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DRIP                                                        R. Moskowitz
Internet-Draft                                            HTT Consulting
Intended status: Standards Track                                 S. Card
Expires: 12 February 2021                                A. Wiethuechter
                                                           AX Enterprize
                                                               A. Gurtov
                                                    Linköping University
                                                          11 August 2020

                             UAS Remote ID


   This document describes the use of Hierarchical Host Identity Tags
   (HHITs) as a self-asserting and thereby trustable Identifier for use
   as the UAS Remote ID.  HHITs include explicit hierarchy to provide
   Registrar discovery for 3rd-party ID attestation.

Status of This Memo

   This Internet-Draft is submitted in full conformance with the
   provisions of BCP 78 and BCP 79.

   Internet-Drafts are working documents of the Internet Engineering
   Task Force (IETF).  Note that other groups may also distribute
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   Internet-Drafts are draft documents valid for a maximum of six months
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   material or to cite them other than as "work in progress."

   This Internet-Draft will expire on 12 February 2021.

Copyright Notice

   Copyright (c) 2020 IETF Trust and the persons identified as the
   document authors.  All rights reserved.

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   This document is subject to BCP 78 and the IETF Trust's Legal
   Provisions Relating to IETF Documents (https://trustee.ietf.org/
   license-info) in effect on the date of publication of this document.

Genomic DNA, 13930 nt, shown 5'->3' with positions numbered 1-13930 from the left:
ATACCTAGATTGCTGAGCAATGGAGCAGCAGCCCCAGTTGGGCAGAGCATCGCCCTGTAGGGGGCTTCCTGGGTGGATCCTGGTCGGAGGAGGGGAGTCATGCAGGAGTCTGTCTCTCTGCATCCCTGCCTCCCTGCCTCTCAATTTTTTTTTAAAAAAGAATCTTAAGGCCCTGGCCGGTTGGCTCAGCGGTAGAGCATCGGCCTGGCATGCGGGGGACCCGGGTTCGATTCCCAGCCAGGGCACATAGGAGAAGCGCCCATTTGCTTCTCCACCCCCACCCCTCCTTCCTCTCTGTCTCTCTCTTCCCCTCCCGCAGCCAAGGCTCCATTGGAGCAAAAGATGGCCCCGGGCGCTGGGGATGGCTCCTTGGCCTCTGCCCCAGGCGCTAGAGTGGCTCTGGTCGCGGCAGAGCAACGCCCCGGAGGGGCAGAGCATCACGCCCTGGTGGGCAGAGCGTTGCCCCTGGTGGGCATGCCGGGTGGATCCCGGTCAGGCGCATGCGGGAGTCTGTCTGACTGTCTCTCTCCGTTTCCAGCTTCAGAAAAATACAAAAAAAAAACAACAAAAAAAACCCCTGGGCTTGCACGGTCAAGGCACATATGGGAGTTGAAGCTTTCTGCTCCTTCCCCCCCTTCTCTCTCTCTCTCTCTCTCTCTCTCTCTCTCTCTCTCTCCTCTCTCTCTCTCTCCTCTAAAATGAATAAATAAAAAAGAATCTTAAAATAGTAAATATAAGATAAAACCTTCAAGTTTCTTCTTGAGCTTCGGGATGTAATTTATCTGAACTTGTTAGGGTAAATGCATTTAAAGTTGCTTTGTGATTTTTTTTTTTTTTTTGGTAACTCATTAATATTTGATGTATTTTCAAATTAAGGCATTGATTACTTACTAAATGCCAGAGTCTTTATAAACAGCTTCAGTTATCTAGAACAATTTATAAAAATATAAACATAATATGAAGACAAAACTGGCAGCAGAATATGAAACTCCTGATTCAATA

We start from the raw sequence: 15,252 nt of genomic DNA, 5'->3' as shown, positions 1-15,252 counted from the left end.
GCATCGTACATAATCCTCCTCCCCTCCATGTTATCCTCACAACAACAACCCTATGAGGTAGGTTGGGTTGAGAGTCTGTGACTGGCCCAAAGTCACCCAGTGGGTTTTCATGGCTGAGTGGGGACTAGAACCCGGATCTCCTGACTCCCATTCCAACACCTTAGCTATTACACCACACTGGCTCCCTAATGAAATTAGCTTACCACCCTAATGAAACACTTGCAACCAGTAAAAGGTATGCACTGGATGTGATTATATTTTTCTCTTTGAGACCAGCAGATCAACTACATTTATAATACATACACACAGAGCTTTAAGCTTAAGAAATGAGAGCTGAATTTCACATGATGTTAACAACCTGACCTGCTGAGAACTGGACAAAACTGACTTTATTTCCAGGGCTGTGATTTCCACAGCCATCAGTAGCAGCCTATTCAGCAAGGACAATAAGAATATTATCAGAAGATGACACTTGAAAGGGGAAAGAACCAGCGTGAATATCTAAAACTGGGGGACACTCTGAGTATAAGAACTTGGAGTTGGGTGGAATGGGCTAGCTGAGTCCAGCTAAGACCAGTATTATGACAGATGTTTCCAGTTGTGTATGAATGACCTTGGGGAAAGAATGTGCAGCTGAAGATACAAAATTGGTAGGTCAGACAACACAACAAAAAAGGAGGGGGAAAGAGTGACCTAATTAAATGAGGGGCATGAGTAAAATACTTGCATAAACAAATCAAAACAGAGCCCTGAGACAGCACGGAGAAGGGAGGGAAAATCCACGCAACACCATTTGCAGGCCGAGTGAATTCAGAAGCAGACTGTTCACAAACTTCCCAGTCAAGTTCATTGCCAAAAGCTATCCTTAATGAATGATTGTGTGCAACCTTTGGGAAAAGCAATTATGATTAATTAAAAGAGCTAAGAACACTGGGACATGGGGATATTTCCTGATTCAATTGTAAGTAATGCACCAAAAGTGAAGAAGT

Please review these documents carefully, as they describe your rights
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   provided without warranty as described in the Simplified BSD License.

Table of Contents

   1.  Introduction  . . . . . . . . . . . . . . . . . . . . . . . .   2
   2.  Terms and Definitions . . . . . . . . . . . . . . . . . . . .   3
     2.1.  Requirements Terminology  . . . . . . . . . . . . . . . .   3
     2.2.  Definitions . . . . . . . . . . . . . . . . . . . . . . .   3
   3.  Hierarchical HITs as Remote ID  . . . . . . . . . . . . . . .   4
     3.1.  Hierarchy in ORCHID Generation  . . . . . . . . . . . . .   4
     3.2.  Hierarchical HIT Registry . . . . . . . . . . . . . . . .   4
     3.3.  Remote ID Authentication using HHITs  . . . . . . . . . .   5
   4.  UAS ID HHIT in DNS  . . . . . . . . . . . . . . . . . . . . .   5
   5.  Other UTM uses of HHITs . . . . . . . . . . . . . . . . . . .   6
   6.  DRIP Requirements addressed . . . . . . . . . . . . . . . . .   6
   7.  ASTM Considerations . . . . . . . . . . . . . . . . . . . . .   6
   8.  IANA Considerations . . . . . . . . . . . . . . . . . . . . .   6
   9.  Security Considerations . . . . . . . . . . . . . . . . . . .   6
     9.1.  Hierarchical HIT Trust  . . . . . . . . . . . . . . . . .   7
   10. Normative References  . . . . . . . . . . . . . . . . . . . .   7
   11. Informative References  . . . . . . . . . . . . . . . . . . .   8
   Appendix A.  EU U-Space RID Privacy Considerations  . . . . . . .   9
   Acknowledgments . . . . . . . . . . . . . . . . . . . . . . . . .  10
   Authors' Addresses  . . . . . . . . . . . . . . . . . . . . . . .  10

1.  Introduction

   [drip-requirements] describes a UAS ID as a "unique (ID-4), non-
   spoofable (ID-5), and identify a registry where the ID is listed (ID-
   2)"; all within a 20 character Identifier (ID-1).

   This document describes the use of Hierarchical HITs (HHITs)
   [hierarchical-hit] as self-asserting and thereby a trustable
   Identifier for use as the UAS Remote ID.  HHITs include explicit
   hierarchy to provide Registrar discovery for 3rd-party ID

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   HITs are statistically unique through the cryptographic hash feature
   of second-preimage resistance.  The cryptographically-bound addition
   of the Hierarchy and thus HHIT Registries [hhit-registries] provide
   complete, global HHIT uniqueness.  This is in contrast to general IDs
   (e.g. a UUID or device serial number) as the subject in an X.509

   In a multi-CA PKI, a subject can occur in multiple CAs, possibly
   fraudulently.  CAs within the PKI would need to implement an approach
   to enforce assurance of uniqueness.

   Hierarchical HITs are valid, though non-routable, IPv6 addresses.  As